Top 5 (Lesser-Known) Natural Attractions in the U.S.

Top 5 (Lesser-Known) Natural Attractions in the U.S.

  • 2015-08-13

The wonderful thing about America is its diversity in geography, which makes some of nature's greatest wonders just a short flight or a drive away. You already know you should see the Grand Canyon, explore Yellowstone Park, and drive through California's redwoods, but what other undiscovered beauties lurk just beneath the surface? Here's a list of top 5 lesser-known attractions to be seen in the continental U.S.A.
 
1. Multnomah Falls, Oregon
 
Located a mere 30 minutes outside of Portland and nestled amidst the lush greenery that is the Pacific Northwest, Multnomah Falls is quite a sight to behold. The waterfalls, just one of the 77 waterfalls on the Oregon side of the Columbia River Gorge, are the 4th highest falls in the country but unmatched in their magical surrealism, resembling something out of a Lord of the Rings movie.
 
The highest fall of the two-drop cascade sits at 620 feet, with a trail that can be hiked all the way to the top for gorgeous views of the Columbia River just beyond the falls. Most visitors do not make the hike all the way to the top, instead opting for the easier 1/4-mile hike to the Benson Bridge, which crosses the lower cascade of the falls and is an easy hike for all fitness types and ages. The Benson Bridge, which offers photo-worthy views, is a foot-crossing built in 1914 by lumber magnate Simon Benson and offers a brief respite before the steep hike all the way up. The Multnomah Falls are a year-round attraction, and particularly stunning framed in fall foliage. Fed by rainwater and snow, the falls will be waiting to show off whenever you get there.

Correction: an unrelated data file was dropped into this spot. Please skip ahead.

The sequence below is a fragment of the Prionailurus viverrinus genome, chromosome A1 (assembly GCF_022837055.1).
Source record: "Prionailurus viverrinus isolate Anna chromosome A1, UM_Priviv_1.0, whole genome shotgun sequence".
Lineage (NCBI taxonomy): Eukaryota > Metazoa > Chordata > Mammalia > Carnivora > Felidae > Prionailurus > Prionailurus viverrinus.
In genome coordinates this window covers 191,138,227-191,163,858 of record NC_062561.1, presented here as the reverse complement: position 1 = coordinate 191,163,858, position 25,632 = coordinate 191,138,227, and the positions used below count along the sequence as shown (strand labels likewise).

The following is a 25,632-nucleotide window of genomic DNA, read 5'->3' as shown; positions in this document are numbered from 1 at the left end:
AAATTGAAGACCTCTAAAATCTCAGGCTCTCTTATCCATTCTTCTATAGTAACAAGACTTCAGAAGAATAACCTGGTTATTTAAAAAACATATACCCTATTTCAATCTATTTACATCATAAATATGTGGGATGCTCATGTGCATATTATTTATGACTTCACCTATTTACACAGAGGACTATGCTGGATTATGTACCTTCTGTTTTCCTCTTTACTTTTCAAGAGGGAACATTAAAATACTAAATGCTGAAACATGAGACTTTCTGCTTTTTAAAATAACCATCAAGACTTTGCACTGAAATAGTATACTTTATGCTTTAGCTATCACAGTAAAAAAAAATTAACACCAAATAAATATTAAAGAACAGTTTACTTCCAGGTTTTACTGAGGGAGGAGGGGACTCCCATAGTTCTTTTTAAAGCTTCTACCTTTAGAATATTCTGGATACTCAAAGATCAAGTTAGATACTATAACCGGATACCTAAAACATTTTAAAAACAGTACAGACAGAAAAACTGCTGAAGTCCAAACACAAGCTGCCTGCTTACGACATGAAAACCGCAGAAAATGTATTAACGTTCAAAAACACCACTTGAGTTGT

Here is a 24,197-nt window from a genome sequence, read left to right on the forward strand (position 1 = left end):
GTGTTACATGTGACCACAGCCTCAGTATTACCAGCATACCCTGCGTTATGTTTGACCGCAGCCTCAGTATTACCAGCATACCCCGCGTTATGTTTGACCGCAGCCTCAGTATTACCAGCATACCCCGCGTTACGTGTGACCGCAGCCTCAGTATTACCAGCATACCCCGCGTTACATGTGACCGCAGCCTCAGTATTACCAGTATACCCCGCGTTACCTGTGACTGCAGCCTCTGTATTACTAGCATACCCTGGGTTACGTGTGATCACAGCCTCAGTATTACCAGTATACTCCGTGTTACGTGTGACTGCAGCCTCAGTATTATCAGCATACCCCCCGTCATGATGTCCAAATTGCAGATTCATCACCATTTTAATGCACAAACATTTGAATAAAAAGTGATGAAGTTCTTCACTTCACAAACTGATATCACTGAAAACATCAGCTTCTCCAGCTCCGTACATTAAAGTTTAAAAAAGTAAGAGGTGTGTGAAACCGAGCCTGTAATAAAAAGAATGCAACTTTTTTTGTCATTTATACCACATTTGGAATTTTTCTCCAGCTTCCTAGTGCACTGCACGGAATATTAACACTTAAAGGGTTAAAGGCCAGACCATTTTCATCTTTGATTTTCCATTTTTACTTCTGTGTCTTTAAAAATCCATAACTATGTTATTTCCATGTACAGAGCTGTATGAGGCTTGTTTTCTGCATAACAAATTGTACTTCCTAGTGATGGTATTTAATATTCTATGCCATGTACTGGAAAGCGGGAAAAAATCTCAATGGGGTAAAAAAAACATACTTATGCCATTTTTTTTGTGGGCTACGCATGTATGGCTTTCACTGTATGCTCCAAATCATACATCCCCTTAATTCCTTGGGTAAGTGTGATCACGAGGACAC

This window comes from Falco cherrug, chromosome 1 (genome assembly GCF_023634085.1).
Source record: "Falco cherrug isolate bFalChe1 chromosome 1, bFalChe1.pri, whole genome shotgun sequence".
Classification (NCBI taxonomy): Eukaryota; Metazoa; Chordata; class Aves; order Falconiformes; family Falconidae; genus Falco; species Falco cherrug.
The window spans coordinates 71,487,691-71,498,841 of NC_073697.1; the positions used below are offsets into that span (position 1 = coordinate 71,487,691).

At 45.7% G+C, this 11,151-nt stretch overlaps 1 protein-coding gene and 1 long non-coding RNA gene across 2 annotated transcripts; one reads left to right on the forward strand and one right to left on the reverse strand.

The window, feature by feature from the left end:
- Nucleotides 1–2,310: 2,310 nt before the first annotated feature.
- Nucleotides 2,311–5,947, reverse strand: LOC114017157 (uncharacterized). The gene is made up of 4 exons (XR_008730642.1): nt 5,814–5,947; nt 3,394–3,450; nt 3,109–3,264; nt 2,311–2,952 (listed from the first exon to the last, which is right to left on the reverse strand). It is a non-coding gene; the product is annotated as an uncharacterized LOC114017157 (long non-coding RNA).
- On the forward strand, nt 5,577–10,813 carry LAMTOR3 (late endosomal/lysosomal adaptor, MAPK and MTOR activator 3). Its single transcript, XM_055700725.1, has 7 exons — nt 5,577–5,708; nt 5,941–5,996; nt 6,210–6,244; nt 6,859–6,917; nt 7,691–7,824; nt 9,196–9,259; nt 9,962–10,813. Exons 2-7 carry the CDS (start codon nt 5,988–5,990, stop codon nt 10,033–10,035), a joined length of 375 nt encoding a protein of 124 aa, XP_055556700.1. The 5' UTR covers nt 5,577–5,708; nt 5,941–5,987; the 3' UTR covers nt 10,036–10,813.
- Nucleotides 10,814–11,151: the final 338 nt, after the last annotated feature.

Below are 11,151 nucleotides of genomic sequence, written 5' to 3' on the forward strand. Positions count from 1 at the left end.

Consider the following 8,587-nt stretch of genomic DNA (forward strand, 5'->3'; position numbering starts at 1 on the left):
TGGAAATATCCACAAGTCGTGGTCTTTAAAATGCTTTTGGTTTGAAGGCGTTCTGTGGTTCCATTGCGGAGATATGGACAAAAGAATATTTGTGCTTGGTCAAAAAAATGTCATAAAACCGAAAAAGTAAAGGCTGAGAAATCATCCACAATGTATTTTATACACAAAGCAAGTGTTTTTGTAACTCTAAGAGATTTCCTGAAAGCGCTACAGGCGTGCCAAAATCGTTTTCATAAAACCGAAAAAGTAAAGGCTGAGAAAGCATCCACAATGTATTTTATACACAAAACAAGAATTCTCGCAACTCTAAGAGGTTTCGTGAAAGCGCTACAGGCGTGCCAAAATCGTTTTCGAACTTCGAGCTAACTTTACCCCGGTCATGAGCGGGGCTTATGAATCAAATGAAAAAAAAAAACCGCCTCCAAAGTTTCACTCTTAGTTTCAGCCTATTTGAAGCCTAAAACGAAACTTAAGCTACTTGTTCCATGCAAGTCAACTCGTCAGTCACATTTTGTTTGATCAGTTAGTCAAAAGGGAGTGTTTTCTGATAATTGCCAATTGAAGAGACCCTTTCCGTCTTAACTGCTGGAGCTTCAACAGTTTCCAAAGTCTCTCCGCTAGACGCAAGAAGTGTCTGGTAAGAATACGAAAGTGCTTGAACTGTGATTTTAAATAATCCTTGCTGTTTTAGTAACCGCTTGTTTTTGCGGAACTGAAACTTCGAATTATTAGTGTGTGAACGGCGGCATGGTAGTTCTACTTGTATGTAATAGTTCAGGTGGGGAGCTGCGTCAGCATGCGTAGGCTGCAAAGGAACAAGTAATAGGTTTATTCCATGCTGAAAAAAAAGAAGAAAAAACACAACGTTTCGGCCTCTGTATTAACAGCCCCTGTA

2. Delicate Arch, Utah
 
Dubbed “Utah's most recognizable arches” and found on Utah's license plates and postage stamps, the Delicate Arch is a 1.5 mile hike into Arches National Park. The park itself is a red-rock landscape that feels otherworldly, with rocks precariously balanced on each other in great feats of nature. The Delicate Arch is one of such 2,500 arches in the park, and the most famous of these.
 
The arch sits 4 stories high, and whether you stand underneath it or just next to it, it is a stunning sight to behold. To capture the brilliance of the rock colors, the arch is best seen during the golden hours right after sunrise or before sunset when the rocks seem to change their color. The cooler temperature in these hours also makes hiking easier, with the best hiking overall done in spring and fall when the desert's heat is more forgiving. Be sure to bring plenty of water and a camera to capture the Delicate Arch in all its angles.
 
3. Acadia National Park
 
A national treasure tucked into Maine's rugged coast, the 49,000 acre Acadia National Park is where sea and mountain come to meet, and it’s also one of the most visited parks in the country. Most of the park sits on Mount Desert Island, with other parts scattered on smaller surrounding islands and a peninsula. The park originated from donated land, slowly expanding itself over the years, darting around private property until 1986 when Congress set its official boundaries.